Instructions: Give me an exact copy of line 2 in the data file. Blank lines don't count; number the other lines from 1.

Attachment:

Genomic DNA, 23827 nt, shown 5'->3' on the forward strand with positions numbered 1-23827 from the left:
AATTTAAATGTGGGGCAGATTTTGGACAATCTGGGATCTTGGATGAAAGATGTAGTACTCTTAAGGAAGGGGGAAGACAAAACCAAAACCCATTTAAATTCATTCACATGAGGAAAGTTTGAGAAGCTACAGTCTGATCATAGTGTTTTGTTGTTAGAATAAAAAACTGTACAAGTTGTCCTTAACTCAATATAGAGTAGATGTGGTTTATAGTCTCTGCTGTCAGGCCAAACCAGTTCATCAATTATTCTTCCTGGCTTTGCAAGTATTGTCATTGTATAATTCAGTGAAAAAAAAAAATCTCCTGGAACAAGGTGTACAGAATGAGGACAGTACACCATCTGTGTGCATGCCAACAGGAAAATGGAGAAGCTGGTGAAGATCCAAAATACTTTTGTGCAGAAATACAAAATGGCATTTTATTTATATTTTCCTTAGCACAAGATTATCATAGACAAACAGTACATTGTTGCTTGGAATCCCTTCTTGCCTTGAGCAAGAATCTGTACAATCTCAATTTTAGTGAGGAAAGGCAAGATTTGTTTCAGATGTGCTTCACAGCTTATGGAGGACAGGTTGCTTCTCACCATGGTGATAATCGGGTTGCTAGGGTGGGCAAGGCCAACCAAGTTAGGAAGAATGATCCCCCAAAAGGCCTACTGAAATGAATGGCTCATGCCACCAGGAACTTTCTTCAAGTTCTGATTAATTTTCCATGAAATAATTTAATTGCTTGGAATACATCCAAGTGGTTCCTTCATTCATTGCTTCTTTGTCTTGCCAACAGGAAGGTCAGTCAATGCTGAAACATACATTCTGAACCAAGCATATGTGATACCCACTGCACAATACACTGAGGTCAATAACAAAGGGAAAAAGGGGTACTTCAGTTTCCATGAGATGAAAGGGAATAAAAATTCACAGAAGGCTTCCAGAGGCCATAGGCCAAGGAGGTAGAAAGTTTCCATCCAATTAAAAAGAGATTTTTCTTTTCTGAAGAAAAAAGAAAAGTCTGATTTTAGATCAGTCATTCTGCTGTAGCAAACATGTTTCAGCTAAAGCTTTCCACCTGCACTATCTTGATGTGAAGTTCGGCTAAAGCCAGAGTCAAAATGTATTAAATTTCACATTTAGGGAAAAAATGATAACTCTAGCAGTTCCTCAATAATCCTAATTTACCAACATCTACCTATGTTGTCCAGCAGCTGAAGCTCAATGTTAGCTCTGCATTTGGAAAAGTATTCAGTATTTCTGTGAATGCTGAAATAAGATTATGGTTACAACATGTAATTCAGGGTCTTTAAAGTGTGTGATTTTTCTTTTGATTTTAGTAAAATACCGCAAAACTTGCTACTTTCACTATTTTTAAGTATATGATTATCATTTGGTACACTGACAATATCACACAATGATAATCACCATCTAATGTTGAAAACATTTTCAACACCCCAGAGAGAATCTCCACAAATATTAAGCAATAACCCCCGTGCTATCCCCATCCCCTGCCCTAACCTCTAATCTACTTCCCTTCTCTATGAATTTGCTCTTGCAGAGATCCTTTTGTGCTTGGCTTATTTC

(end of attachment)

AATTTAAATGTGGGGCAGATTTTGGACAATCTGGGATCTTGGATGAAAGATGTAGTACTCTTAAGGAAGGGGGAAGACAAAACCAAAACCCATTTAAATTCATTCACATGAGGAAAGTTTGAGAAGCTACAGTCTGATCATAGTGTTTTGTTGTTAGAATAAAAAACTGTACAAGTTGTCCTTAACTCAATATAGAGTAGATGTGGTTTATAGTCTCTGCTGTCAGGCCAAACCAGTTCATCAATTATTCTTCCTGGCTTTGCAAGTATTGTCATTGTATAATTCAGTGAAAAAAAAAAATCTCCTGGAACAAGGTGTACAGAATGAGGACAGTACACCATCTGTGTGCATGCCAACAGGAAAATGGAGAAGCTGGTGAAGATCCAAAATACTTTTGTGCAGAAATACAAAATGGCATTTTATTTATATTTTCCTTAGCACAAGATTATCATAGACAAACAGTACATTGTTGCTTGGAATCCCTTCTTGCCTTGAGCAAGAATCTGTACAATCTCAATTTTAGTGAGGAAAGGCAAGATTTGTTTCAGATGTGCTTCACAGCTTATGGAGGACAGGTTGCTTCTCACCATGGTGATAATCGGGTTGCTAGGGTGGGCAAGGCCAACCAAGTTAGGAAGAATGATCCCCCAAAAGGCCTACTGAAATGAATGGCTCATGCCACCAGGAACTTTCTTCAAGTTCTGATTAATTTTCCATGAAATAATTTAATTGCTTGGAATACATCCAAGTGGTTCCTTCATTCATTGCTTCTTTGTCTTGCCAACAGGAAGGTCAGTCAATGCTGAAACATACATTCTGAACCAAGCATATGTGATACCCACTGCACAATACACTGAGGTCAATAACAAAGGGAAAAAGGGGTACTTCAGTTTCCATGAGATGAAAGGGAATAAAAATTCACAGAAGGCTTCCAGAGGCCATAGGCCAAGGAGGTAGAAAGTTTCCATCCAATTAAAAAGAGATTTTTCTTTTCTGAAGAAAAAAGAAAAGTCTGATTTTAGATCAGTCATTCTGCTGTAGCAAACATGTTTCAGCTAAAGCTTTCCACCTGCACTATCTTGATGTGAAGTTCGGCTAAAGCCAGAGTCAAAATGTATTAAATTTCACATTTAGGGAAAAAATGATAACTCTAGCAGTTCCTCAATAATCCTAATTTACCAACATCTACCTATGTTGTCCAGCAGCTGAAGCTCAATGTTAGCTCTGCATTTGGAAAAGTATTCAGTATTTCTGTGAATGCTGAAATAAGATTATGGTTACAACATGTAATTCAGGGTCTTTAAAGTGTGTGATTTTTCTTTTGATTTTAGTAAAATACCGCAAAACTTGCTACTTTCACTATTTTTAAGTATATGATTATCATTTGGTACACTGACAATATCACACAATGATAATCACCATCTAATGTTGAAAACATTTTCAACACCCCAGAGAGAATCTCCACAAATATTAAGCAATAACCCCCGTGCTATCCCCATCCCCTGCCCTAACCTCTAATCTACTTCCCTTCTCTATGAATTTGCTCTTGCAGAGATCCTTTTGTGCTTGGCTTATTTC